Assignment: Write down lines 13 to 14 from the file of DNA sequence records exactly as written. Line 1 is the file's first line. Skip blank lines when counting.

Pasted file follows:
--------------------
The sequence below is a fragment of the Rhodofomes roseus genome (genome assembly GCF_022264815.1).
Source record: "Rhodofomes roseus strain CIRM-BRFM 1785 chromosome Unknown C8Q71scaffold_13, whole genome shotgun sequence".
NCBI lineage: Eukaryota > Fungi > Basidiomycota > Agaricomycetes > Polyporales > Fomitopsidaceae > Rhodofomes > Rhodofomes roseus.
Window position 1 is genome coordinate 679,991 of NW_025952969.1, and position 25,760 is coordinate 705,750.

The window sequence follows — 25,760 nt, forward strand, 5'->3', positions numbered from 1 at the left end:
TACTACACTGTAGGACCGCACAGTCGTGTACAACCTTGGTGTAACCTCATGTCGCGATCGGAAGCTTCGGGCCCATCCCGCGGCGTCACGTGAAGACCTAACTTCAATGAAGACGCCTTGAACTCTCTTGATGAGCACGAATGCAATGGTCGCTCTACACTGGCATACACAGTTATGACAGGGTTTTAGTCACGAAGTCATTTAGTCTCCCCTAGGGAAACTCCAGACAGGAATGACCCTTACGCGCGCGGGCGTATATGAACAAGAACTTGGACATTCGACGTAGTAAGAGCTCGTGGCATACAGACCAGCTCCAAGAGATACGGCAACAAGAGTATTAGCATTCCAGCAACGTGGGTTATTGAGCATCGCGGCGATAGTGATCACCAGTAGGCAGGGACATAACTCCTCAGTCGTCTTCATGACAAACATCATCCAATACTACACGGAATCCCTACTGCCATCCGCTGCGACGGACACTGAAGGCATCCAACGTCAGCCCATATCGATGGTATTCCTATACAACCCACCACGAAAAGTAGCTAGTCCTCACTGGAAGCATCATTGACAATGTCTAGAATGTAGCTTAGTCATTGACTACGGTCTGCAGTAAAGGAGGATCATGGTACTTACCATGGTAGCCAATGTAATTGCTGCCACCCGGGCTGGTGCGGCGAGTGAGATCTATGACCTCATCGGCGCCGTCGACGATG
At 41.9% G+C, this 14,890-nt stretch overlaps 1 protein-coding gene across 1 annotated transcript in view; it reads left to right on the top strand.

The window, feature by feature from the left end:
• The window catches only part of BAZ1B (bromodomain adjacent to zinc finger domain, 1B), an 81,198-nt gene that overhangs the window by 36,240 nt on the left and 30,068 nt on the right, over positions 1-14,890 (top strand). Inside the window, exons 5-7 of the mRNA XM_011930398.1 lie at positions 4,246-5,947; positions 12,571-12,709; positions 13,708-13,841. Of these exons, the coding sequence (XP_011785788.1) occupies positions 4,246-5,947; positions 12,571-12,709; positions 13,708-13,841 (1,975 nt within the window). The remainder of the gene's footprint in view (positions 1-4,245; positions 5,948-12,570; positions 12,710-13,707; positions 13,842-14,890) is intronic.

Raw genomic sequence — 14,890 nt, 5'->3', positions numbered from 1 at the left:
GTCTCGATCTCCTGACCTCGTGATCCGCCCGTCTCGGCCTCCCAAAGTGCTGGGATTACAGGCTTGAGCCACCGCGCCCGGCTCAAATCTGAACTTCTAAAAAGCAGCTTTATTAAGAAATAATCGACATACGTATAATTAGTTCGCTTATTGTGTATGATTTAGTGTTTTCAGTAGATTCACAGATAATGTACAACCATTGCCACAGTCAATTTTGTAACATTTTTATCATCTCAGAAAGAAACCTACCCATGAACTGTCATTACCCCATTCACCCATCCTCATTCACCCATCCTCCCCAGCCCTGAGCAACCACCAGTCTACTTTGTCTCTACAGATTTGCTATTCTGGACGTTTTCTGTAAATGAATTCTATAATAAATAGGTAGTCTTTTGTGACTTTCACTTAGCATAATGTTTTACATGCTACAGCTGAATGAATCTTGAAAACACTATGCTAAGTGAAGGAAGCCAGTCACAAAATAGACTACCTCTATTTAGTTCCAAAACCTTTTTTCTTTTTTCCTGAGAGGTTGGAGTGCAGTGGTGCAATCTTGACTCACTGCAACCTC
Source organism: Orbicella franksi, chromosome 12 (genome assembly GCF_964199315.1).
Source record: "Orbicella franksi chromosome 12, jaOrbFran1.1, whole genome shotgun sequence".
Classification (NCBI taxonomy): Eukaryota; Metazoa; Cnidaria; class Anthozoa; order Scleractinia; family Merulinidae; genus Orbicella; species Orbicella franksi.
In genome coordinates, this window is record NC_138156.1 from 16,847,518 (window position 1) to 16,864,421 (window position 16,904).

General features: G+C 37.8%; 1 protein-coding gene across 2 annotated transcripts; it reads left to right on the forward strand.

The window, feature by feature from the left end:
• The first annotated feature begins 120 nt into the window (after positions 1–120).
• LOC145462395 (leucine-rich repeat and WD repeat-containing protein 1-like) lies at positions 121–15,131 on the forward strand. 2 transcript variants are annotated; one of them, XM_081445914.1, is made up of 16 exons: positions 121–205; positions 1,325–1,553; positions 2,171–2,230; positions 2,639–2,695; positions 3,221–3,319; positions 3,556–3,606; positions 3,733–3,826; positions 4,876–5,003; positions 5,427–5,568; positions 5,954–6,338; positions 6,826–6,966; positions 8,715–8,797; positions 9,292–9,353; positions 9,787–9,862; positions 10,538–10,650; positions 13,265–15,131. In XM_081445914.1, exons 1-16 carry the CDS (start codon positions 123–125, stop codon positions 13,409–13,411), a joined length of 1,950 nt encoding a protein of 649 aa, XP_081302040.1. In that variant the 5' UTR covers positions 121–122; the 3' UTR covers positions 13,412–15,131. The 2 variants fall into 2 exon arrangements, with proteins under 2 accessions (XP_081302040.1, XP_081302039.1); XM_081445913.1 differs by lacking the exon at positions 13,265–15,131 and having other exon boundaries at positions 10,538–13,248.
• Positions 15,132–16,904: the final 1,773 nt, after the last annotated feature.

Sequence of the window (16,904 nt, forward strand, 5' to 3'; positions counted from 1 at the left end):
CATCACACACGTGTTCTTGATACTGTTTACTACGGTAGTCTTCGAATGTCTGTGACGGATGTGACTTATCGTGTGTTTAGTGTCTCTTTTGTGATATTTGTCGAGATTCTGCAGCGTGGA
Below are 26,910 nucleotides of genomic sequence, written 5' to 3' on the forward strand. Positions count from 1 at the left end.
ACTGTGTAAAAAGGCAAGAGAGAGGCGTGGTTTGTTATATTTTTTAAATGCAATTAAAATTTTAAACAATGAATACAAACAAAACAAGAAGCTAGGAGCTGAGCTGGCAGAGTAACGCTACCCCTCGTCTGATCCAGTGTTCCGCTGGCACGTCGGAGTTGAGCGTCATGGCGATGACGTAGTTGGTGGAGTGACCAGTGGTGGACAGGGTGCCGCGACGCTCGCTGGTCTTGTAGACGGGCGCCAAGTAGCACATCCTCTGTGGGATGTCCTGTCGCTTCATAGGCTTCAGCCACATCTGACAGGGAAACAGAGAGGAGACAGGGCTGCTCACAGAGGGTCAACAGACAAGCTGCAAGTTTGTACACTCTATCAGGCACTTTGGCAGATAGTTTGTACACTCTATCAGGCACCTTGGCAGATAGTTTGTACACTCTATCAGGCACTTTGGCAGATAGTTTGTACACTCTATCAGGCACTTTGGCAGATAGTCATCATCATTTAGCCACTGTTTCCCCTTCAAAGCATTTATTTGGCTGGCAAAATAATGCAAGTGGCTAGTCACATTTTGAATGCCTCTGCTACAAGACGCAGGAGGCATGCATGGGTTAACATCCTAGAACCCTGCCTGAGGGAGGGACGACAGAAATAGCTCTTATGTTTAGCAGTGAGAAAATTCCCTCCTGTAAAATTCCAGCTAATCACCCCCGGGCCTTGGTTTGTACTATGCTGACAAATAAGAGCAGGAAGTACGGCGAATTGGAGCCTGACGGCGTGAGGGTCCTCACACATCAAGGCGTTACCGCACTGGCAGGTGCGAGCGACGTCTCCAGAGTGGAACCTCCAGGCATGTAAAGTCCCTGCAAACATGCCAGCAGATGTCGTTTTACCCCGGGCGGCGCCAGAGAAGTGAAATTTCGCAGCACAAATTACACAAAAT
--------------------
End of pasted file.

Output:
Source record: "Orbicella franksi chromosome 12, jaOrbFran1.1, whole genome shotgun sequence".
Classification (NCBI taxonomy): Eukaryota; Metazoa; Cnidaria; class Anthozoa; order Scleractinia; family Merulinidae; genus Orbicella; species Orbicella franksi.